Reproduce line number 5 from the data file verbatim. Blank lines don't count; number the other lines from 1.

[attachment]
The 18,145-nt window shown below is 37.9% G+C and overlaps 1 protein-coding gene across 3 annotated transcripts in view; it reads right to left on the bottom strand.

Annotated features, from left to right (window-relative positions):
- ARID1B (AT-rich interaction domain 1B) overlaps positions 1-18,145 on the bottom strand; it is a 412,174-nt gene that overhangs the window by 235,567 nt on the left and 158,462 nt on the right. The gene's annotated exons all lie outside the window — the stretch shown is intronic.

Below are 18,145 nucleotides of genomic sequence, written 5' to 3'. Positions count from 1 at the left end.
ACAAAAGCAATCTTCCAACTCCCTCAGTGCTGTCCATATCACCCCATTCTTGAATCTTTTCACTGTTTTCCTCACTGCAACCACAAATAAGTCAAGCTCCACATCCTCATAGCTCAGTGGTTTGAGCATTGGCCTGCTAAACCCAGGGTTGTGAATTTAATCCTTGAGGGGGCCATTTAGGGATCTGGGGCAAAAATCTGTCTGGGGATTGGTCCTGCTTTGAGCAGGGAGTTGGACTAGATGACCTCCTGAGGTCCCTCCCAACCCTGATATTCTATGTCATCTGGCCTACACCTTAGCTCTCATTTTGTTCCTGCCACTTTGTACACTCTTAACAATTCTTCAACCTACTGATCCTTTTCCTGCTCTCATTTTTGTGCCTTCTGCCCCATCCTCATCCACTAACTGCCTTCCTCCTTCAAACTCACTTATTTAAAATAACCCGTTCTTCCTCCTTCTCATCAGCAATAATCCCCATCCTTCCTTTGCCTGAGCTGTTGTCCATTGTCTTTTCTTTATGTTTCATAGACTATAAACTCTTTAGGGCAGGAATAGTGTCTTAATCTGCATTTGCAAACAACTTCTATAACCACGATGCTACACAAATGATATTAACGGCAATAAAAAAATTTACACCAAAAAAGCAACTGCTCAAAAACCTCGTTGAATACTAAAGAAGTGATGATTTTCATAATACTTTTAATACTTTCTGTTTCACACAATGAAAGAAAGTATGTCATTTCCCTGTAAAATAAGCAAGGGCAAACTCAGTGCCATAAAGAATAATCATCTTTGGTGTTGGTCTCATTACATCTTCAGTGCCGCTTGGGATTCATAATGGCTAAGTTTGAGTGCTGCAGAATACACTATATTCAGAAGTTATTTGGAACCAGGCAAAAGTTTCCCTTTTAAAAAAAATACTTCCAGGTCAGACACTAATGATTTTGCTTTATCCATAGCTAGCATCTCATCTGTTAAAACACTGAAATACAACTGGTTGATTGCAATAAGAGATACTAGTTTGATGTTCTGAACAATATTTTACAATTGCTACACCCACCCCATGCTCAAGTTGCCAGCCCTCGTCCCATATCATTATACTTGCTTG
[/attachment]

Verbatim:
ACAAAAGCAATCTTCCAACTCCCTCAGTGCTGTCCATATCACCCCATTCTTGAATCTTTTCACTGTTTTCCTCACTGCAACCACAAATAAGTCAAGCTCCACATCCTCATAGCTCAGTGGTTTGAGCATTGGCCTGCTAAACCCAGGGTTGTGAATTTAATCCTTGAGGGGGCCATTTAGGGATCTGGGGCAAAAATCTGTCTGGGGATTGGTCCTGCTTTGAGCAGGGAGTTGGACTAGATGACCTCCTGAGGTCCCTCCCAACCCTGATATTCTATGTCATCTGGCCTACACCTTAGCTCTCATTTTGTTCCTGCCACTTTGTACACTCTTAACAATTCTTCAACCTACTGATCCTTTTCCTGCTCTCATTTTTGTGCCTTCTGCCCCATCCTCATCCACTAACTGCCTTCCTCCTTCAAACTCACTTATTTAAAATAACCCGTTCTTCCTCCTTCTCATCAGCAATAATCCCCATCCTTCCTTTGCCTGAGCTGTTGTCCATTGTCTTTTCTTTATGTTTCATAGACTATAAACTCTTTAGGGCAGGAATAGTGTCTTAATCTGCATTTGCAAACAACTTCTATAACCACGATGCTACACAAATGATATTAACGGCAATAAAAAAATTTACACCAAAAAAGCAACTGCTCAAAAACCTCGTTGAATACTAAAGAAGTGATGATTTTCATAATACTTTTAATACTTTCTGTTTCACACAATGAAAGAAAGTATGTCATTTCCCTGTAAAATAAGCAAGGGCAAACTCAGTGCCATAAAGAATAATCATCTTTGGTGTTGGTCTCATTACATCTTCAGTGCCGCTTGGGATTCATAATGGCTAAGTTTGAGTGCTGCAGAATACACTATATTCAGAAGTTATTTGGAACCAGGCAAAAGTTTCCCTTTTAAAAAAAATACTTCCAGGTCAGACACTAATGATTTTGCTTTATCCATAGCTAGCATCTCATCTGTTAAAACACTGAAATACAACTGGTTGATTGCAATAAGAGATACTAGTTTGATGTTCTGAACAATATTTTACAATTGCTACACCCACCCCATGCTCAAGTTGCCAGCCCTCGTCCCATATCATTATACTTGCTTG